Humidity isn’t something homeowners across the Front Range have to worry about. We live in a dry climate, one that is more pronounced in the winter months.
If humidity levels aren’t managed right, you can experience dry skin or even respiratory discomfort. It can add to allergy or asthma conditions.
According to the American Society of Heating, Refrigeration and Air Conditioning Engineers (ASHRAE), relative humidity levels should be maintained below 65 percent. The EPA recommends between 30 and 60 percent to control mold buildup as well.
To achieve this, it’s important to monitor the inside air quality throughout the year. If your house is dry in the winter months, there are a few things you can do.
If you aren’t sure what humidity levels currently reside in your home, purchase a hygrometer to monitor inside levels.
If indoor air has too much humidity, it shows in many ways. Your skin might feel sticky to the touch. You might find mold and mildew growing throughout. A musty smell might linger. Over time, it can ruin organic items like furniture, books, and clothing.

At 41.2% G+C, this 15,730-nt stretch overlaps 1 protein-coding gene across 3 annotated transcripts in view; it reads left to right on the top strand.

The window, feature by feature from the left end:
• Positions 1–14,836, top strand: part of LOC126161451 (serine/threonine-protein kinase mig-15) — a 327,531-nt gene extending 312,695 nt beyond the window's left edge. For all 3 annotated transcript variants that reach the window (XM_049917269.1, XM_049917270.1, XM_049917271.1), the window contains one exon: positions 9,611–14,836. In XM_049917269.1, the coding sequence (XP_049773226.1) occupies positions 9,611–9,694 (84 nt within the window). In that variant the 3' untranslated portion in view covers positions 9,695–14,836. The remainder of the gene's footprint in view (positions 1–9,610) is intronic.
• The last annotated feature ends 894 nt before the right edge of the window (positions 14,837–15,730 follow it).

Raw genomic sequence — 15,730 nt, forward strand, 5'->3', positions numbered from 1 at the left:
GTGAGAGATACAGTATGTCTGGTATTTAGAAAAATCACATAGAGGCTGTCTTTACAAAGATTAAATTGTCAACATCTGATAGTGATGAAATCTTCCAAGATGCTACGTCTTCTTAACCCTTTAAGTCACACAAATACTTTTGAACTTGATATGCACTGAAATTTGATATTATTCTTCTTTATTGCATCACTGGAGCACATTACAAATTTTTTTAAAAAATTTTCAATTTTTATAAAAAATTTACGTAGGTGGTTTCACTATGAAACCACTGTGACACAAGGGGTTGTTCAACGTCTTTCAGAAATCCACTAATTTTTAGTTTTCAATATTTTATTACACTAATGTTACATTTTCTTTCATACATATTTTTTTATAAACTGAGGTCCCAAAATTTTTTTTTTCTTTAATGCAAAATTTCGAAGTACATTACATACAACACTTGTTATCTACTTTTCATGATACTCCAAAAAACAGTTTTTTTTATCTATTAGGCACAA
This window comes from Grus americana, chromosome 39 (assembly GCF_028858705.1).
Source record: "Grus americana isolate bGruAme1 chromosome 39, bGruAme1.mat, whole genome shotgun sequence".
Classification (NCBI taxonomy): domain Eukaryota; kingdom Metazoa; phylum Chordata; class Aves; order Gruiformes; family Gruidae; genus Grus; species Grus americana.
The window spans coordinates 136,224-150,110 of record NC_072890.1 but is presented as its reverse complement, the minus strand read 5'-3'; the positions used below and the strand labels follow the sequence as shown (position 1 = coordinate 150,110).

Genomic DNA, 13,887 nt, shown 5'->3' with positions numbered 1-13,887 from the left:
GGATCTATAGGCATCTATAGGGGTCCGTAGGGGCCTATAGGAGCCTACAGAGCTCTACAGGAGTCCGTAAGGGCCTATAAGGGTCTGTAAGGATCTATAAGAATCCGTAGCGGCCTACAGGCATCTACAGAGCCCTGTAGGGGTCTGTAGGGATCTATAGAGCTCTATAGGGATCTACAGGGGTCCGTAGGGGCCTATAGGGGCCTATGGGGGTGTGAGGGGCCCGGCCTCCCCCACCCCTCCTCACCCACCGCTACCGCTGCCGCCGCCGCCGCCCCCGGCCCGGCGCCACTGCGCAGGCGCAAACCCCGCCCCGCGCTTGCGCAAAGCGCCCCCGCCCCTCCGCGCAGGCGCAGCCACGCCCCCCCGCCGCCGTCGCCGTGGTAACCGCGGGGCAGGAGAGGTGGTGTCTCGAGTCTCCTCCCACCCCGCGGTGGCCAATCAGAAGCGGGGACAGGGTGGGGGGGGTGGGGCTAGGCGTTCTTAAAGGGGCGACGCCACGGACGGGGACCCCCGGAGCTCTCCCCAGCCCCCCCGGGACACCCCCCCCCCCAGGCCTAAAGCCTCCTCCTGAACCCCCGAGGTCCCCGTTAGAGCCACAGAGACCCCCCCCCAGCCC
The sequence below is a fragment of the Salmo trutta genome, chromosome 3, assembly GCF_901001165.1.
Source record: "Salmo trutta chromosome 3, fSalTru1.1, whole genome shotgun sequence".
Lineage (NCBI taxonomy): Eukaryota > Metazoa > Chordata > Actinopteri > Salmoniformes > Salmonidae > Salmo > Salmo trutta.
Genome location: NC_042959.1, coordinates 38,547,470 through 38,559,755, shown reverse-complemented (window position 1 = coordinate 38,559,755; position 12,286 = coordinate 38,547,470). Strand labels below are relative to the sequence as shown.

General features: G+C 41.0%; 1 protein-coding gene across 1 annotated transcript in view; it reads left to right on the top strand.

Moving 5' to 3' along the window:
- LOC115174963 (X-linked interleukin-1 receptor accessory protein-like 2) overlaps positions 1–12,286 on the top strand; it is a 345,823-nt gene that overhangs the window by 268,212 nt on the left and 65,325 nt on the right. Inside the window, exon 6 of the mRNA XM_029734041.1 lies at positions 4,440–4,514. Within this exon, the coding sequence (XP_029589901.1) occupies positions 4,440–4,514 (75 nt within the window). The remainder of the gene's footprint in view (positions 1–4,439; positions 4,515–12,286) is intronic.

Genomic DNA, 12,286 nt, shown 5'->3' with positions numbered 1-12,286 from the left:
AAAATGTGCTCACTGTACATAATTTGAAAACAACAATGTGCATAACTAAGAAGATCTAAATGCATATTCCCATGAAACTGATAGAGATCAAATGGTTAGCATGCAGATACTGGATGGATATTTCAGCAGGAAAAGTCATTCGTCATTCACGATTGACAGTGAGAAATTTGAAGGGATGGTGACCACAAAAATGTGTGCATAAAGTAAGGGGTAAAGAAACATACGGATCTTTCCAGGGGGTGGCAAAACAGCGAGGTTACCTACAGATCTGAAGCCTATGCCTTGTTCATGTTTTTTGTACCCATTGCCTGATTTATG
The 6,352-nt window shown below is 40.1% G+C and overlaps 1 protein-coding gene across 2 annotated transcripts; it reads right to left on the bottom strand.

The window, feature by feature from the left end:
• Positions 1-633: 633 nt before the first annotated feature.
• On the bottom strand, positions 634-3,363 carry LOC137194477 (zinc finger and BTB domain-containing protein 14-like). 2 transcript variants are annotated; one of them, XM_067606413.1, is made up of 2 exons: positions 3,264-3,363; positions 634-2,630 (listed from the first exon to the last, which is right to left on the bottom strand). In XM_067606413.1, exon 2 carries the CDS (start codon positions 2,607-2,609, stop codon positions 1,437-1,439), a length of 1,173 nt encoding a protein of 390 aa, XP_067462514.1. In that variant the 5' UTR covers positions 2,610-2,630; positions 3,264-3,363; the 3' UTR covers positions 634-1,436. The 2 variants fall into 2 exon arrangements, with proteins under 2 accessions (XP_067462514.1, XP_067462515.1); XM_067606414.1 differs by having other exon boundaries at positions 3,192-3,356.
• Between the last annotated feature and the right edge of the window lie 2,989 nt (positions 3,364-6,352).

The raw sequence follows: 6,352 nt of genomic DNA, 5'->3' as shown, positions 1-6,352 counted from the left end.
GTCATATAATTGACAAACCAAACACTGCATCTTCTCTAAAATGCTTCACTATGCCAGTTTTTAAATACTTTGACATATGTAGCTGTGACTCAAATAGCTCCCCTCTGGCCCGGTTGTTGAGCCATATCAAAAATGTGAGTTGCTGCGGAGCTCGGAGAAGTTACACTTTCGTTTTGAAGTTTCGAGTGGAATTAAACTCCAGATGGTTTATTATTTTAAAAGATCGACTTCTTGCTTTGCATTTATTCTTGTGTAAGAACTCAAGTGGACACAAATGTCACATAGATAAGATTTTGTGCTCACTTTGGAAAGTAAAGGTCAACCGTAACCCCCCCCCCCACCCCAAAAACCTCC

If indoor air is too dry, the opposite can occur. It increases static electricity. It can crack wood furniture and flooring, leaving it brittle and dry. It can be difficult to breathe, causing nosebleeds. That can lead to nasal and respiratory problems, making you more vulnerable to respiratory viruses.
If you’re having trouble with humidity levels in your home, it might be a problem with your HVAC. Modern equipment is designed to regulate humidity, and uses various tactics to ensure your home is comfortable year-round.
Adding a whole house humidifier may be just what you need to ensure a comfortable living space, no matter how much time you plan on spending at home this next winter season.